Technical Paper

Measurements and Modeling of Residual Gas Fraction in SI Engines

2001-05-07
2001-01-1910
The residual gas in SI engines is one of important factors on emission and performance such as combustion stability. With high residual gas fractions, flame speed and maximum combustion temperature are decreased and there are deeply related with combustion stability, especially at Idle and NOx emission at relatively high engine load. Therefore, there is a need to characterize the residual gas fraction as a function of the engine operating parameters. A model for predicting the residual gas fraction has been formulated in this paper. The model accounts for the contribution due to the back flow of exhaust gas to the cylinder during valve overlap and it includes in-cylinder pressure prediction model during valve overlap. The model is derived from the one dimension flow process during overlap period and a simple ideal cycle model.
Technical Paper

Radiative Heat Transfer in Non-Gray Finite Cylindrical Media with Internal Heat Generations

1989-11-01
891332
Radiative heat transfer analysis in a finite cylindrical enclosure with non-gray media and internal heat generations have been conducted. Solutions are generated by a recently developed spherical harmonics method for a finite cylindrical configuration with the weighted sum of gray gases model. Numerical solutions are obtained for temperature and heat flux distributions with the variations of optical thickness and wall emissivity. The results show that with an increase in the absorption coefficient, the heat flux distribution along the lateral wall becomes symmetric regardless of the source distributions. The dependence of heat flux on the wall emissivity is reduced as well. The present solution technique seems to be easily extended to the coupled mode of heat transfer with convection in an engine cylinder.
Technical Paper

Impact of Grid Density on the LES Analysis of Flow CCV: Application to the TCC-III Engine under Motored Conditions

2018-04-03
2018-01-0203
Large-eddy simulation (LES) applications for internal combustion engine (ICE) flows are constantly growing due to the increase of computing resources and the availability of suitable CFD codes, methods and practices. The LES superior capability for modeling spatial and temporal evolution of turbulent flow structures with reference to RANS makes it a promising tool for describing, and possibly motivating, ICE cycle-to-cycle variability (CCV) and cycle-resolved events such as knock and misfire. Despite the growing interest towards LES in the academic community, applications to ICE flows are still limited. One of the reasons for such discrepancy is the uncertainty in the estimation of the LES computational cost. This in turn is mainly dependent on grid density, the CFD domain extent, the time step size and the overall number of cycles to be run. Grid density is directly linked to the possibility of reducing modeling assumptions for sub-grid scales.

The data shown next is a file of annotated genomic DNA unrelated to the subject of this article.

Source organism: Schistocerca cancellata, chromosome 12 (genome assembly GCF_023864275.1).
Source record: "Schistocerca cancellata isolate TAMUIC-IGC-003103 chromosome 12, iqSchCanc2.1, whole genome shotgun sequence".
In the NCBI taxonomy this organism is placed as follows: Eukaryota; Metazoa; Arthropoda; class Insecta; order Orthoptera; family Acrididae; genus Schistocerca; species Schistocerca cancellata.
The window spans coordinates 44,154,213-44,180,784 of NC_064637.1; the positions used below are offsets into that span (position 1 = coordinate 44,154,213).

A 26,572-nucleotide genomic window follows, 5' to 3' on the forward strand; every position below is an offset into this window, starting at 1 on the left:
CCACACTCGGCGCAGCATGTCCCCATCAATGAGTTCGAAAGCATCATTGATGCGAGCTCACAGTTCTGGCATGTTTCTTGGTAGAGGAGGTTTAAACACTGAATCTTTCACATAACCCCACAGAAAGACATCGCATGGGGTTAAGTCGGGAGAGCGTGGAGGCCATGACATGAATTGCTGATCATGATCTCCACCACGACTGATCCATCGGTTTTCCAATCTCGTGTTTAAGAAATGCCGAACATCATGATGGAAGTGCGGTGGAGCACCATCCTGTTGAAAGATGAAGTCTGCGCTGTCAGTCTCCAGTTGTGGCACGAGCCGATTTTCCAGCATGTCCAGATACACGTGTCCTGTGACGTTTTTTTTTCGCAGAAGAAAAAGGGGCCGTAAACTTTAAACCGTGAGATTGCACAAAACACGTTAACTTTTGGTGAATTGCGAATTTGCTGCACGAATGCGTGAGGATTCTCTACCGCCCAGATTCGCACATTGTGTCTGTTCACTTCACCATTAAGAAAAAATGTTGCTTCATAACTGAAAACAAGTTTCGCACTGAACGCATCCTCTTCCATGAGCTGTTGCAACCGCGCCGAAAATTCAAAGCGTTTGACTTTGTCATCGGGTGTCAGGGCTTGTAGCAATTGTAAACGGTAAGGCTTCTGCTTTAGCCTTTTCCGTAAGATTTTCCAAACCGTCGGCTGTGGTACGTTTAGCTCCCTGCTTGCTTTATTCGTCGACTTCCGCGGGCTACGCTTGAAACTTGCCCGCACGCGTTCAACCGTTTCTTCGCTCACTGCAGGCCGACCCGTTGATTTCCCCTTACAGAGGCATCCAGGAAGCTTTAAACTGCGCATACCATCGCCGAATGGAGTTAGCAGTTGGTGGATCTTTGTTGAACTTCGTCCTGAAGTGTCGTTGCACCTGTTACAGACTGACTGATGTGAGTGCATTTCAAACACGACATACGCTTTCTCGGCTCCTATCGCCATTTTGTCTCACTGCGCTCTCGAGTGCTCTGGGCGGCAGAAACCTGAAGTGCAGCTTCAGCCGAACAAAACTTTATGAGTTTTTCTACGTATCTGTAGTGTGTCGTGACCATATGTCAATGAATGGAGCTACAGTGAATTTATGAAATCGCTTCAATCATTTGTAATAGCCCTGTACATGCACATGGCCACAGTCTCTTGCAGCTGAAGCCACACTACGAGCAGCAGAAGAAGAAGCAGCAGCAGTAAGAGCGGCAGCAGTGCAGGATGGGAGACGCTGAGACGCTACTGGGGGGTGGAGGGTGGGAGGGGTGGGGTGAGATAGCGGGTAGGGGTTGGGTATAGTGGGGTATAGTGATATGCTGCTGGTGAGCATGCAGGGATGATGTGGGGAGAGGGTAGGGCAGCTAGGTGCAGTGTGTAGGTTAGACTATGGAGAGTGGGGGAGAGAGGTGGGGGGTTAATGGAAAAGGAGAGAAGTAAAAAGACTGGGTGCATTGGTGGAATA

Journal Article

Understanding the Effect of Inhomogeneous Mixing on Knocking Characteristics of Iso-Octane by Using Rapid Compression Machine

2018-04-03
2018-01-0212
As fuel injection strategies in spark-ignition (SI) engines have been diversified, inhomogeneous mixing of the fuel-air mixture can occur to varying extents during mixture preparation. In this study, we analyzed the effect of inhomogeneous mixing on the knocking characteristics of iso-octane and air mixture under a standardized fuel testing condition for research octane number (RON), based on ASTM D2699. For this purpose, we assumed that both lean spots and rich spots existed in unburned gas during compression stroke and flame propagation and calculated the thermodynamic state of the spots by using an in-house multi-zone, zero-dimensional SI engine model. Then, the ignition delay was measured over the derived thermodynamic profiles by using rapid compression machine (RCM), and we calculated ξ, the ratio of sound speed to auto-ignition propagation speed, based on Zel’dovich and Bradley’s ξ − ε theory to estimate knock intensity.